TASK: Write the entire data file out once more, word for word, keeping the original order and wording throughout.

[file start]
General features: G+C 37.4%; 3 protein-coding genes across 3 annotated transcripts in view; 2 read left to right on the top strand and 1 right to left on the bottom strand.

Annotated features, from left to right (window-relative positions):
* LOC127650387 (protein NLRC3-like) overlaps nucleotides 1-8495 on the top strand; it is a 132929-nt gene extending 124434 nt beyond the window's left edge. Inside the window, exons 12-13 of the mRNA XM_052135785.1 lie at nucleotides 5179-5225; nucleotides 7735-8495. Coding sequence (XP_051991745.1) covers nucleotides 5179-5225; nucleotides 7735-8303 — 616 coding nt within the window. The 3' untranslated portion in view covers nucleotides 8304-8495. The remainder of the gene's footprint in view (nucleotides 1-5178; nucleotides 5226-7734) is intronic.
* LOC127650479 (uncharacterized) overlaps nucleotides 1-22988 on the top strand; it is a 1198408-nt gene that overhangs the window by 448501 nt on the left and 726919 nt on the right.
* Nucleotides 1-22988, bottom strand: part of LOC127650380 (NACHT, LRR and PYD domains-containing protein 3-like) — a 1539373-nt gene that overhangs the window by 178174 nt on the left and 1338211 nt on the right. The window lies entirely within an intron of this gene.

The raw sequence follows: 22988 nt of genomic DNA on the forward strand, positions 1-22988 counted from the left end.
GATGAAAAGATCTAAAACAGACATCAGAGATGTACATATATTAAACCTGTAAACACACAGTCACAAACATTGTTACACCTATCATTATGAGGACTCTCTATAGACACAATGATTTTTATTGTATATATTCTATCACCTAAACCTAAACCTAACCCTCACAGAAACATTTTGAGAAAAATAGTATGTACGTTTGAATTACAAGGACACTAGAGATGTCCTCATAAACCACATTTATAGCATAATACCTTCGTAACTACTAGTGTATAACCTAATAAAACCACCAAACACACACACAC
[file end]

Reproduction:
General features: G+C 37.4%; 3 protein-coding genes across 3 annotated transcripts in view; 2 read left to right on the top strand and 1 right to left on the bottom strand.

Annotated features, from left to right (window-relative positions):
* LOC127650387 (protein NLRC3-like) overlaps nucleotides 1-8495 on the top strand; it is a 132929-nt gene extending 124434 nt beyond the window's left edge. Inside the window, exons 12-13 of the mRNA XM_052135785.1 lie at nucleotides 5179-5225; nucleotides 7735-8495. Coding sequence (XP_051991745.1) covers nucleotides 5179-5225; nucleotides 7735-8303 — 616 coding nt within the window. The 3' untranslated portion in view covers nucleotides 8304-8495. The remainder of the gene's footprint in view (nucleotides 1-5178; nucleotides 5226-7734) is intronic.
* LOC127650479 (uncharacterized) overlaps nucleotides 1-22988 on the top strand; it is a 1198408-nt gene that overhangs the window by 448501 nt on the left and 726919 nt on the right.
* Nucleotides 1-22988, bottom strand: part of LOC127650380 (NACHT, LRR and PYD domains-containing protein 3-like) — a 1539373-nt gene that overhangs the window by 178174 nt on the left and 1338211 nt on the right. The window lies entirely within an intron of this gene.

The raw sequence follows: 22988 nt of genomic DNA on the forward strand, positions 1-22988 counted from the left end.
GATGAAAAGATCTAAAACAGACATCAGAGATGTACATATATTAAACCTGTAAACACACAGTCACAAACATTGTTACACCTATCATTATGAGGACTCTCTATAGACACAATGATTTTTATTGTATATATTCTATCACCTAAACCTAAACCTAACCCTCACAGAAACATTTTGAGAAAAATAGTATGTACGTTTGAATTACAAGGACACTAGAGATGTCCTCATAAACCACATTTATAGCATAATACCTTCGTAACTACTAGTGTATAACCTAATAAAACCACCAAACACACACACAC